If you’ve thought about taking a solo trip but aren’t sure how to go about it, we have the perfect interview for you in today’s Tour & Explore. Writer Christine Maxfield took an entire year to travel the world by herself, visiting 19 countries and volunteering in 12. She gives us some essential tips on how to travel alone in a way that’s smart, safe and fun.

    Maxfield’s advice is especially helpful for solo women, who are likelier to get friendly treatment in Cambodia than they are in the Middle East. This is no reason to avoid the latter, however. Maxfield lists some simple precautions to help women avoid unwanted attention.

    (See also: How to take an unplugged vacation)

    Click on the video above for more about these tips on extended solo travel:


    • Enhancing the experience with work and volunteerism.
    • Planning ahead but also staying flexible if any surprises come up (such as the Arab Spring uprising, in Maxfield’s case).
    • How to collect souvenirs as you go (hint: you’ll want to send that tribal
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  • The gadget-wise traveler

    Once we had to pack our travel bag with a camera, foreign phrase book, maps and a lot more. Nowadays, whether you travel for business or pleasure, smartphones are lightening that load with a wide array of digital tools.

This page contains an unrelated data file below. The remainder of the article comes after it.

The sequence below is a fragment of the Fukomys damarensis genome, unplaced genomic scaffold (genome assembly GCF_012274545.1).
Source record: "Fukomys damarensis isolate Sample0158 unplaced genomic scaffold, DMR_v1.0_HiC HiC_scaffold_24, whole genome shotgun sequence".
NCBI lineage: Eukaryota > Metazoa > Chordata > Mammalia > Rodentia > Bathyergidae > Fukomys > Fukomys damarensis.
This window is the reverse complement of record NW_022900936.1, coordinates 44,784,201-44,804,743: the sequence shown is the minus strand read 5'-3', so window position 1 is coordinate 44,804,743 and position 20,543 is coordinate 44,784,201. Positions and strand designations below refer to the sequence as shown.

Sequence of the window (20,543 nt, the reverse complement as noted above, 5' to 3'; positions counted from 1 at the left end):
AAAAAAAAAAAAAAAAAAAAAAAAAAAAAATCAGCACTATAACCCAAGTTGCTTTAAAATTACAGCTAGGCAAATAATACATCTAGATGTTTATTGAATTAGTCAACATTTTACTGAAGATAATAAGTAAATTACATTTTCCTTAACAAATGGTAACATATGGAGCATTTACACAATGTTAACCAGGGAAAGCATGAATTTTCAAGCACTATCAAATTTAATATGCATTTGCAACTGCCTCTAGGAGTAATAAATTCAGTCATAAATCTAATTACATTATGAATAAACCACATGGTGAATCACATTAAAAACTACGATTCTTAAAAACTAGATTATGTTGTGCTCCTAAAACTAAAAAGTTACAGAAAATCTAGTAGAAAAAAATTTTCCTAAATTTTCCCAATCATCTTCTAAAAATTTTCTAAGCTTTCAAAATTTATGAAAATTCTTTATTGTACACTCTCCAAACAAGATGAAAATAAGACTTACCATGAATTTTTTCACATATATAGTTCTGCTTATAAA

For this episode of Tour & Explore, we talk about these tools with Joanna Stern, technology editor at ABC News. Here are some of her favorites (click on the video above to hear about them in her words):

    Waze: A great tool if you need to get someplace quickly, this map app has a social element. Users offers real-time updates on what's happening on the road, including traffic congestion.

    iTranslate: You don't need to fumble through a language guide anymore. This app will repeat whatever you want to say in the language of your choosing.

    Tripit: This app simplifies your itinerary-building. Just forward all travel confirmations to a single email address, and Tripit automatically adds them to a single itinerary.

    Apps like these require a lot of battery power throughout the day,

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  • How to take an unplugged vacation

    Can watching a simple sunrise be a transforming experience? Yes indeed, say those who advocate "braincations" that temporarily shut off all the technology gadgets in our lives and reconnect us with nature -- and ourselves.

    For this episode of Tour & Explore, we spoke with two guests who know the subject well: wellness tour specialist Linden Schaffer and psychologist Michael Fraser. Schaffer provides retreats (she's the founder/director of Pravassa.com) to natural settings such as Bali, where groups of people can truly get out of their everyday environments and habits. Healthy eating and even no-talking periods are part of the experience.

    How do you prepare for a vacation like this when your life revolves around staying connected? Fraser offers his tips, including letting your colleagues or friends know in advance that you'll be off the grid for a while (you can find Fraser at michaelfraserphd.com).

    Is it realistic for us to keep a balance between ever-advancing technology and our analog